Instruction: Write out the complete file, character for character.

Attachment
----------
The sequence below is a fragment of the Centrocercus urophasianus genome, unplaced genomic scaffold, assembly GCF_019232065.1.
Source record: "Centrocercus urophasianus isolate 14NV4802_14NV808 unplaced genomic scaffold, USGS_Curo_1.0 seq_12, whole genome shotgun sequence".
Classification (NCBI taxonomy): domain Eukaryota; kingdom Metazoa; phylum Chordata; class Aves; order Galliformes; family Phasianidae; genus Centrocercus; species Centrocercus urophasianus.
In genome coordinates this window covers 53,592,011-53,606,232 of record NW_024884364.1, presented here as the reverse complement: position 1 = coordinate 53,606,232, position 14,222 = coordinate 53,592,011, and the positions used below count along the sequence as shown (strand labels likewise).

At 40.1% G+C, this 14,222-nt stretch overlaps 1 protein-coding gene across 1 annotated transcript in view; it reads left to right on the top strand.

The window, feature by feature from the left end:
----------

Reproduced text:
The sequence below is a fragment of the Centrocercus urophasianus genome, unplaced genomic scaffold, assembly GCF_019232065.1.
Source record: "Centrocercus urophasianus isolate 14NV4802_14NV808 unplaced genomic scaffold, USGS_Curo_1.0 seq_12, whole genome shotgun sequence".
Classification (NCBI taxonomy): domain Eukaryota; kingdom Metazoa; phylum Chordata; class Aves; order Galliformes; family Phasianidae; genus Centrocercus; species Centrocercus urophasianus.
In genome coordinates this window covers 53,592,011-53,606,232 of record NW_024884364.1, presented here as the reverse complement: position 1 = coordinate 53,606,232, position 14,222 = coordinate 53,592,011, and the positions used below count along the sequence as shown (strand labels likewise).

At 40.1% G+C, this 14,222-nt stretch overlaps 1 protein-coding gene across 1 annotated transcript in view; it reads left to right on the top strand.

The window, feature by feature from the left end: